"When you can’t be certain whether your ability to say things that would be constitutionally protected on a public street will get you banned from the platform that a supermajority of people in the United States use as their platform of daily free expression, it doesn’t bode well for where we are going."

Regaining Our Confidence

If Big Tech wants to regain our confidence--or if politicians want to regulate them--the place to start is with transparency and accountability. Users need to be given a clear and understandable due process that includes a list of rules written in plain language, a set of steps that occur when an alleged violation occurs, and a right of appeal, including to an objective third party arbitrator.

Facebook has started to address this situation by establishing an Independent Oversight Board and its first case will be to review Trump's ban from Facebook. It's a good first step, but hardly sufficient. I'm happy to see that the membership of the board will be independent from Facebook.

But, it does not address the nearly complete lack of transparency regarding the "community standards" that are imposed by the company. We still don't know what crosses the line. For another thing, the oversight board is limited in the number of cases it can review and so will only look at the highest profile requests. A single board of 40 members overseeing a social media site of over 1 billion members cannot hope to deal with even a tiny fraction of the cases that come up, just like the US Supreme Court can't handle all the legal cases in the US. There needs to be a hierarchical system of boards of oversight and appeal.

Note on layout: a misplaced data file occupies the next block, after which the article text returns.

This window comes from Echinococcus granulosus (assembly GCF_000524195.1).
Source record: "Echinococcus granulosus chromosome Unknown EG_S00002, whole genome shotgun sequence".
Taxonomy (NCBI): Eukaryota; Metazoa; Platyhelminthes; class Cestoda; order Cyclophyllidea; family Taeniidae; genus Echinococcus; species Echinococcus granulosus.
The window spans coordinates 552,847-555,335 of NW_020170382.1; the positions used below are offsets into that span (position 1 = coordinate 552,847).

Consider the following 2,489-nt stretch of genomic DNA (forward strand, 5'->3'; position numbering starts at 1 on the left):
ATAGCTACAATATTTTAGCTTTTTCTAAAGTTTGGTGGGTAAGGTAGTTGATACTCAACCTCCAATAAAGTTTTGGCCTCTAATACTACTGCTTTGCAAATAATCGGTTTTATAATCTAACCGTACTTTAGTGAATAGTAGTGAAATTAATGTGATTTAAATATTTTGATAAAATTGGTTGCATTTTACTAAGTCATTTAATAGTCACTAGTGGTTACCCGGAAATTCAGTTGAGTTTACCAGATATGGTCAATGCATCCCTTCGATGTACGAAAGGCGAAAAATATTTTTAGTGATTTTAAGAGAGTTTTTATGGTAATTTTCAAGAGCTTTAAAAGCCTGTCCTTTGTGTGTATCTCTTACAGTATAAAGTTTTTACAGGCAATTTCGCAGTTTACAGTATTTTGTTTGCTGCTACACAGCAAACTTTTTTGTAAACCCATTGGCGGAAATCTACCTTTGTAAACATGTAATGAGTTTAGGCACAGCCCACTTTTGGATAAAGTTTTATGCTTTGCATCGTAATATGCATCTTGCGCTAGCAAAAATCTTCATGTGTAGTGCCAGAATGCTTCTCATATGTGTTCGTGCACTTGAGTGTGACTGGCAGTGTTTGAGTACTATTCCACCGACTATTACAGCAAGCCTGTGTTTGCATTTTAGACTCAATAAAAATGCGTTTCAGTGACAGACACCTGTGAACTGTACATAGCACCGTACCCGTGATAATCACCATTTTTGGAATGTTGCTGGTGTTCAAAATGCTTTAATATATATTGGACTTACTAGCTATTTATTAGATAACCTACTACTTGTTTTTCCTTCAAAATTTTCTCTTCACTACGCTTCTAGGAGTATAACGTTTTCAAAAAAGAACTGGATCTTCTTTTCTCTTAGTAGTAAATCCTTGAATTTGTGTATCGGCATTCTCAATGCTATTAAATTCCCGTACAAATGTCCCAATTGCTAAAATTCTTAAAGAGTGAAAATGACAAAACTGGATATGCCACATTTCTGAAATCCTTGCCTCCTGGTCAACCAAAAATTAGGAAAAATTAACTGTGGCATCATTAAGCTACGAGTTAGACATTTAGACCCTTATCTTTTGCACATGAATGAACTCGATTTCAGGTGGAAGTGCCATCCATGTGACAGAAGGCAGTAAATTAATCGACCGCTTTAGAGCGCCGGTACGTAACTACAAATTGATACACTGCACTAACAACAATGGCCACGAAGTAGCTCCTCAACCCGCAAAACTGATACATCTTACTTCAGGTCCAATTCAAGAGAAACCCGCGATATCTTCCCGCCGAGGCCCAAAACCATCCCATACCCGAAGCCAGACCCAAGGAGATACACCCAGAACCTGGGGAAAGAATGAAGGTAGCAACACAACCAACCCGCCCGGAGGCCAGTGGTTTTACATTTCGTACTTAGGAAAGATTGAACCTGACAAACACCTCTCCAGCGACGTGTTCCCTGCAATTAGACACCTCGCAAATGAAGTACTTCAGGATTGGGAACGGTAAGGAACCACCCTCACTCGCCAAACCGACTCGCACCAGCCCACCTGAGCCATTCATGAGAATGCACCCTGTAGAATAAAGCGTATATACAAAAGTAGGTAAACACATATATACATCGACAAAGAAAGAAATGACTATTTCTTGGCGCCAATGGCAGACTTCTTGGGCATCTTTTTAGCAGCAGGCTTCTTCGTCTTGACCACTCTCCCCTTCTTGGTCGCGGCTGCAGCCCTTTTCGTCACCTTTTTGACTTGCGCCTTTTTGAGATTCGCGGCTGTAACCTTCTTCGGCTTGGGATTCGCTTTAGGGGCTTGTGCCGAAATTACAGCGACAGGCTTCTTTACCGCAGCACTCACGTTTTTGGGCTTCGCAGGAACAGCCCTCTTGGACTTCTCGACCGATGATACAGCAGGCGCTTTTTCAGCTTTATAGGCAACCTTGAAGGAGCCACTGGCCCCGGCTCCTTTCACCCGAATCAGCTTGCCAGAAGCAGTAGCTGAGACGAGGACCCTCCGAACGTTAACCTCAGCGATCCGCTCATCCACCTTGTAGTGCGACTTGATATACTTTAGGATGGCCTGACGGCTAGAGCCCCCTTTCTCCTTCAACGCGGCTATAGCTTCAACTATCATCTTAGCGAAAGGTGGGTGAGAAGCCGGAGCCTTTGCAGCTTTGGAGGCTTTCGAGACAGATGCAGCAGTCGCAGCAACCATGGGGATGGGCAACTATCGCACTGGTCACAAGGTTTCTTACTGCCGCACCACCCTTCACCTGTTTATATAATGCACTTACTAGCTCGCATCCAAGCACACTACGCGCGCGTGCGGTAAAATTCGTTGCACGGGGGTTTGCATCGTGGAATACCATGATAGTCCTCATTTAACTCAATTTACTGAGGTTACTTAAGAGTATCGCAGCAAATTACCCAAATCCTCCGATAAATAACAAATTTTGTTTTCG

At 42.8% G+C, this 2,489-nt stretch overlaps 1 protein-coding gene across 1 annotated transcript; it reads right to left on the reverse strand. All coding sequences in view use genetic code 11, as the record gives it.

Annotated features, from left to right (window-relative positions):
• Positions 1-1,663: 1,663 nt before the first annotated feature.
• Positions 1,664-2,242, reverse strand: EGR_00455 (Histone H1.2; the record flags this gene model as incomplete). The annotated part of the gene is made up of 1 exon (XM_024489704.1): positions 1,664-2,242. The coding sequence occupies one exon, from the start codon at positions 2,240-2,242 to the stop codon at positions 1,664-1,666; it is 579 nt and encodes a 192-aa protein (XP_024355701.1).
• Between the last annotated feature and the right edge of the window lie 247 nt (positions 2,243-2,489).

And this is just Facebook. Will Twitter follow suit? How do we address the questions arising over the actions by Apple, Google, and Amazon?

Perhaps it's time for the bipartisan pool of Members of Congress distrustful of Big Tech to start discussing an Online Bill of Rights for Americans. Given the ubiquity of these privately-owned quasi-public squares and how vital they've become to American society in a year of pandemic lockdown, it may be time for government to step in and recognize a new and unprecedented set of rights for users of these platforms.

Off the top of my head I can think of the following rights I'd like to see enumerated:

  • A right to free speech1
  • A right to peacefully assemble
  • A right to due process
  • A right to face your accuser
  • A right to know what the community standards are
  • A right to know what data is being stored about the user and for the user to have it deleted
  • A right to privacy

There could be more and or perhaps fewer. But it would be a start.

  1. Someone may at this point try to respond that the First Amendment only applies to the government, not to private corporation. My response to that is: This is precisely what this post is about. The Online Bill of Rights would be in addition to the Constitutional Bill of Rights, if not at the same legal level.